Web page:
These days you can buy Office 2016 outright or subscribe to Office 365. Which is right for you?

Microsoft Office logoTo being with, let’s be clear about the naming of the products. “Microsoft Office 2016” refers to the latest version of Office when bought outright. Bought in this manner, you are not entitled to ongoing product updates. When purchased as a subscription, the product is called “Microsoft Office 365” and it is continually updated to the most recent version.

I have noticed among my computer support clients that many are quite strongly opposed to subscribing to software and prefer to buy it outright. This may or may not be the most rational choice. In the case of Microsoft Office, my advice is to think about your needs before assuming that the best deal is to buy it outright.

Let’s look at some examples:

Microsoft Office Modules - H & S

Only these four modules are available in Office 2016 Home and Student

You need Microsoft Office Home and Student for a single user. This costs £119.99 (but is on special offer of £89.99 until 29/11/17). If you only want Word, Excel, Powerpoint and OneNote, and if you only want installation on one machine, then this purchase will pay for itself in 24 months when compared with a subscription to Office 365 Personal (at £59.99 per annum). Considering that Office 2016 will continue to receive Microsoft support until October 2025, it seems clear that a one-off purchase is the best bet.

However, it seems to me that most other scenarios would lead to a subscription being the better bet. Some of the situations are:

Microsoft Office Modules - All

All of these modules are available in Office 365

You need other modules of Office. If you need Outlook, then the outright purchase option is for Office Home & Business. This costs £229.99. If you need Access as well, then the outright purchase option is for Office Professional at £389.99. By the same calculation as above, these would take 4 and 6 years, respectively, to pay for themselves when bought outright. When you have a subscription, then ALL of the modules of Office are included.

You want more than one installation.
If you subscribe to Office 365 Home (at £79.99pa) , then you can install ALL of the Office programs on up to five computers in a household. This really is a no-brainer, isn’t it? These five installations can even be a mixture of PCs and Macs.

You use cloud storage extensively. Office 2016 users receive 15 gigabytes OneDrive cloud storage free of charge. 365 users receive 1tb for each user (1tb = 1 terabyte = 1000 gigbytes).

You use Skype to call landlines or mobiles. With a subscription to 365, each user gets 60 minutes free Skype calls to landlines and mobiles per month.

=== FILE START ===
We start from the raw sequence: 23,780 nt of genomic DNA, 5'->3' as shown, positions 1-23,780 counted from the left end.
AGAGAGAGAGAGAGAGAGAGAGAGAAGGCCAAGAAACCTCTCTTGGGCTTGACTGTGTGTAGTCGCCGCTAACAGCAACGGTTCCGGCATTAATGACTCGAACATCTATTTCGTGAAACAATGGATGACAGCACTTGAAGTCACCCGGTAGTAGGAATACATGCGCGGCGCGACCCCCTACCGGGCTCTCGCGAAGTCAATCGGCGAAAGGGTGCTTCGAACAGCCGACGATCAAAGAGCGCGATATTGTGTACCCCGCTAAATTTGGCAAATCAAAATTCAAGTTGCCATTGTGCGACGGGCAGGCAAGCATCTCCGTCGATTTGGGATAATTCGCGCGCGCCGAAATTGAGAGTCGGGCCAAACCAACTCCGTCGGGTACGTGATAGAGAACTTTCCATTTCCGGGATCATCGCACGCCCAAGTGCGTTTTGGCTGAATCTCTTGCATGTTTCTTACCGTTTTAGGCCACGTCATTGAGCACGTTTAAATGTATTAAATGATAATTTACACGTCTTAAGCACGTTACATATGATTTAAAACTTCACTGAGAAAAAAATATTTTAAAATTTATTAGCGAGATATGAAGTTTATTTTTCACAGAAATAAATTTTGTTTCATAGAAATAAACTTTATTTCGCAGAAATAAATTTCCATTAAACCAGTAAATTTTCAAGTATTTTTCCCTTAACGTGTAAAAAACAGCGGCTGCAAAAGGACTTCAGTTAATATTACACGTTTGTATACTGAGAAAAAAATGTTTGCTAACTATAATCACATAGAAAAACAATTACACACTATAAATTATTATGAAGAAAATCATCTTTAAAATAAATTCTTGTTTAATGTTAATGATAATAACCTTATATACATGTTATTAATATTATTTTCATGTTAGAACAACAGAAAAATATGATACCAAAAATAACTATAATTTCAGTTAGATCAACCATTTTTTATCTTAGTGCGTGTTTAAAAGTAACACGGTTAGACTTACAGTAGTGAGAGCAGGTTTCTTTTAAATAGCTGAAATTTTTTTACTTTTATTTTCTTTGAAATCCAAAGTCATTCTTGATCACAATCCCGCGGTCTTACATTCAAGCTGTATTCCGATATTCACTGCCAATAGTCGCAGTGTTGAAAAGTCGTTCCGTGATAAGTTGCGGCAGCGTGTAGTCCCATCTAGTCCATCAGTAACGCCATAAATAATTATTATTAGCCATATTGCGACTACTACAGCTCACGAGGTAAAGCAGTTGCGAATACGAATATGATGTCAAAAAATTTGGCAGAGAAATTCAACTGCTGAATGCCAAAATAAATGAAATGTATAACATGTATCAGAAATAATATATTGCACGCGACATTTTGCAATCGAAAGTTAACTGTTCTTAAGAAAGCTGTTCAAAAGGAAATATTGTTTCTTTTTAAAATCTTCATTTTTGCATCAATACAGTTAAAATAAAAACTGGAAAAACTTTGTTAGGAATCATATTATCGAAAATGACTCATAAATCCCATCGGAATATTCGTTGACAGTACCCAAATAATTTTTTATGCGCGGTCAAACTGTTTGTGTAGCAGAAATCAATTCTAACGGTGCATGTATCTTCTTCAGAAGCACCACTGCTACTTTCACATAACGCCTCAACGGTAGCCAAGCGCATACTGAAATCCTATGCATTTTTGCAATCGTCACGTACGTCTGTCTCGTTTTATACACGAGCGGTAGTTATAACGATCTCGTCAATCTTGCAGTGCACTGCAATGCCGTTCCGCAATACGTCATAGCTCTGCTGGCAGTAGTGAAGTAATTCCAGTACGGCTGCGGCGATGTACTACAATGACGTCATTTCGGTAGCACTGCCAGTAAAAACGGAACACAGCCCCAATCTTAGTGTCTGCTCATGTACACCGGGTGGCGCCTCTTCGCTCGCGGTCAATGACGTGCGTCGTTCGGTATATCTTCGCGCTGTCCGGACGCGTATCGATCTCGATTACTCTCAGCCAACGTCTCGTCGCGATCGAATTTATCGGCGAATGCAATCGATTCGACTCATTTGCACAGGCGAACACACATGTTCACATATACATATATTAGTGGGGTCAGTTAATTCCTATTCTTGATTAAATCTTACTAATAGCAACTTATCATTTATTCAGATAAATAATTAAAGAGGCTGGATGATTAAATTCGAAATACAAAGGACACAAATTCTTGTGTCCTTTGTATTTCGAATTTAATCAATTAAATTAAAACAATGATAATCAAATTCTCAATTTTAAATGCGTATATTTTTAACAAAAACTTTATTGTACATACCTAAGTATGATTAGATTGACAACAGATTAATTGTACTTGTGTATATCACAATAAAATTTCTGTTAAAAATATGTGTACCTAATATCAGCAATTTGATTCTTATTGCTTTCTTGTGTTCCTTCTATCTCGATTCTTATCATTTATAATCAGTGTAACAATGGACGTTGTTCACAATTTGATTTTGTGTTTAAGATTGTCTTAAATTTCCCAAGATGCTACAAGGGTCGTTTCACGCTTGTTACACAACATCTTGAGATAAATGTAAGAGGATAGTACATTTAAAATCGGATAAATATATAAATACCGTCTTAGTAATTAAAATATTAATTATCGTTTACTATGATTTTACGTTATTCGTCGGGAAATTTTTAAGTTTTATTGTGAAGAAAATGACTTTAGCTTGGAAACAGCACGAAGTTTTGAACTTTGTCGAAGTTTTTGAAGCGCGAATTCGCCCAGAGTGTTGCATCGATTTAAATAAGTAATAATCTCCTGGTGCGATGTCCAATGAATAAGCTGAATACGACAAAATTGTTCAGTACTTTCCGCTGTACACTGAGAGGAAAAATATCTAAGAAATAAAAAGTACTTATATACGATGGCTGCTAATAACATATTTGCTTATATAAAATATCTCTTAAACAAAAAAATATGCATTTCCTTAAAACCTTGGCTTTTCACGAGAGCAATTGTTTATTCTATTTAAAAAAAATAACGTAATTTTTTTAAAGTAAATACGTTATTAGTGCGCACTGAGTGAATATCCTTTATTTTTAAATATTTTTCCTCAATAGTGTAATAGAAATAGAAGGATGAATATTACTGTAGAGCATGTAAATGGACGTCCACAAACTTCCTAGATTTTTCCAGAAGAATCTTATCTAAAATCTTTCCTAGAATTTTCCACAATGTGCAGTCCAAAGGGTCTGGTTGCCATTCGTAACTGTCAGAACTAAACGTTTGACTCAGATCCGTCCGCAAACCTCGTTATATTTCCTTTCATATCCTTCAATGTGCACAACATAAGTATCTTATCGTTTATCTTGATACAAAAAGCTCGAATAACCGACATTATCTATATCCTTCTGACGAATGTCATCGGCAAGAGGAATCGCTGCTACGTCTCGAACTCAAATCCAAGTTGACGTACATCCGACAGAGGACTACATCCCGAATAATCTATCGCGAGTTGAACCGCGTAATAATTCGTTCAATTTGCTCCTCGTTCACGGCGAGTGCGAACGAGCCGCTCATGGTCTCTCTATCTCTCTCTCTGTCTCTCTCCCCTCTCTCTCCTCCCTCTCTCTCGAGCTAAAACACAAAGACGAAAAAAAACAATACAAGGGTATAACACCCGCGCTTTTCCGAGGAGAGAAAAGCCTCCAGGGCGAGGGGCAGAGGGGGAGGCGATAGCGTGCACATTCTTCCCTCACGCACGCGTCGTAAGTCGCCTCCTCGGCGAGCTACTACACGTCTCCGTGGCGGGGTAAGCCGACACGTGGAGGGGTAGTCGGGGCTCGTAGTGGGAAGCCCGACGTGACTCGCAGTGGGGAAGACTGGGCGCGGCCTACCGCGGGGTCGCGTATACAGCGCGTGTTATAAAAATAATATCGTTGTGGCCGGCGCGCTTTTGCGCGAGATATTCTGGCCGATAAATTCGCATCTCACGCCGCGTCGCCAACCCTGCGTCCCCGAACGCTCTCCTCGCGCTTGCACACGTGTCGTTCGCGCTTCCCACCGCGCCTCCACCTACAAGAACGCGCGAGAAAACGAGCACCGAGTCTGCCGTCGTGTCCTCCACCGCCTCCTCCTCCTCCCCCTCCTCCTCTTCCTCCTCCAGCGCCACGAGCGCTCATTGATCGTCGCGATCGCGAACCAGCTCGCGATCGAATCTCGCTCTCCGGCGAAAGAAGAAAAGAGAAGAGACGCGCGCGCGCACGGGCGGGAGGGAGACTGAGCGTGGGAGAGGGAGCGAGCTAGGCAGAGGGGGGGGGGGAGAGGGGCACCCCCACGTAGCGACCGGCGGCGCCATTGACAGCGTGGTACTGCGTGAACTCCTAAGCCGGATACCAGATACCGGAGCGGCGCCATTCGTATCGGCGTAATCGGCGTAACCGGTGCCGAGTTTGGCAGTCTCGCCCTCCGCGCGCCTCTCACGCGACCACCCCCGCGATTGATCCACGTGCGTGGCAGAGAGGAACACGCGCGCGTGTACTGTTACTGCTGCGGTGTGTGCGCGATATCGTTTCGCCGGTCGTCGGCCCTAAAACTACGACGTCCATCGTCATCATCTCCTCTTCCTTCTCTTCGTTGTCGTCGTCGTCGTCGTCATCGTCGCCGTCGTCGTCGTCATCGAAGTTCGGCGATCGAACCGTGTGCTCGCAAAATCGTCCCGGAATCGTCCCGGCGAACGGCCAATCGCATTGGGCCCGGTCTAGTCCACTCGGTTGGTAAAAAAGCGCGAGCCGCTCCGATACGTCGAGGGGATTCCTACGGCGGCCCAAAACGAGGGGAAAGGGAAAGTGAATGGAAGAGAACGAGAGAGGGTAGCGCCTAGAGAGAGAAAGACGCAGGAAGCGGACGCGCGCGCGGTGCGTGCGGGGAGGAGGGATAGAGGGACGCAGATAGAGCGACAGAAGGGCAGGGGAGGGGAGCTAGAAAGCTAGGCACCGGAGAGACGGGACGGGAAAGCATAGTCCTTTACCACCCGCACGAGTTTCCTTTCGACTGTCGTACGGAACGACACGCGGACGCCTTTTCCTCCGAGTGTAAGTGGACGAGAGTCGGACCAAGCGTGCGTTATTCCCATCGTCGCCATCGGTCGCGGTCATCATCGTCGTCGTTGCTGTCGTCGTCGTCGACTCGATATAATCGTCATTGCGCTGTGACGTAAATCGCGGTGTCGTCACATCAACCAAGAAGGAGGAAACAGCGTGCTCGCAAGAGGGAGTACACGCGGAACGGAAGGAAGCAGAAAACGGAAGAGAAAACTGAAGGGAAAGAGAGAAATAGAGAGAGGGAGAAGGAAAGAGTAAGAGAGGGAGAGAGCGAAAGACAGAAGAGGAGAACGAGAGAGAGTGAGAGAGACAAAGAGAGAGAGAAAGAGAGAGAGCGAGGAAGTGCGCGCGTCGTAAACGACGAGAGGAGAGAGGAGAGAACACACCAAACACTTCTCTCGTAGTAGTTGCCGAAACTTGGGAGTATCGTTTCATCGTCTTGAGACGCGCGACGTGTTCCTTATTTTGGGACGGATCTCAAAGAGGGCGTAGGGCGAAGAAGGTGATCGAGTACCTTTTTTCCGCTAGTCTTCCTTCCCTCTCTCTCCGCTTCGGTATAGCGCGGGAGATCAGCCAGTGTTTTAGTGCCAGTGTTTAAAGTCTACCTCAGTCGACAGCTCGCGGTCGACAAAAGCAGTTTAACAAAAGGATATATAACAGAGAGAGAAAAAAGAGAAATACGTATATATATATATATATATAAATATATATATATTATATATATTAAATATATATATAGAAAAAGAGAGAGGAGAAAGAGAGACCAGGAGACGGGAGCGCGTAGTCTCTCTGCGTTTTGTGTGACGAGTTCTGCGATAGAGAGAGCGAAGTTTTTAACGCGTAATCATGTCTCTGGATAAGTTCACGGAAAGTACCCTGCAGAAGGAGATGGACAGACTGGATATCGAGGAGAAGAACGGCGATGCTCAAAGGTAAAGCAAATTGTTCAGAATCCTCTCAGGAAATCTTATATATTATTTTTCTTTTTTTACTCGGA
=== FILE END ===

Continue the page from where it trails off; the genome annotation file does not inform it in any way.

Whichever option you go for, you will need to have an online Microsoft account and you will need to download the software from Microsoft. You won’t get any actual CDs/DVDs however you buy it, or whoever you buy it from. Personally, I can’t see any reason to buy product code cards from John Lewis or PC World when buying a computer. You will still need a Microsoft account and you will still need to download the software from Microsoft.

Buy or Rent?

Do we subconsciously equate buy/renting property with buying/subscribing to software?

In practice, whenever I have discussed the options with my computer support clients, it has seemed that the only case that calls for an outright purchase of Office 2016 is that of a single user who doesn’t want Outlook, Access, a constantly updated program, or lots of online storage space. In these cases, Office Home and Student 2016 is the one to go for. In all other cases, a subscription would seem to be the more rational choice. I suspect, though, that there’s more than rational thought going into this. I think a lot of us have a psychological resistance to a recurring subscription as it seems as if we’re “paying for ever” or that “they’ve got us by the short and curlies” if we haven’t made a one-off purchase. There’s some kind of feeling that we’re more in control if we’ve “bought” something as opposed to “subscribed” to it.

I am currently in my third year of a 365 subscription. The renewal process has always gone without a hitch, with Microsoft always giving plenty of notice that renewal is pending. Since I am using all of my five installations (on 3 PCs and 2 Macs), I’m paying £1.33 per installation per month. I think that’s a very fair deal.

For further information from Microsoft, follow these links:

Buy Microsoft Office

The difference between Office 365 and Office 2016

Microsoft Product Lifecycles

We are being bombarded with offers of “free cloud storage”

Cloud ClipartThe phrase “in the cloud” just means that computers remote from our own local network are involved. I covered this in a blog three years ago called Cloud Computing, but then I was thinking more of the provision of software in the cloud rather than just storage space for our data.

Today, though, I’m just looking at the provision of storage space. You can avail yourself of free cloud services just to use the storage space – whether or not the service actually includes software. Some of the most popular are: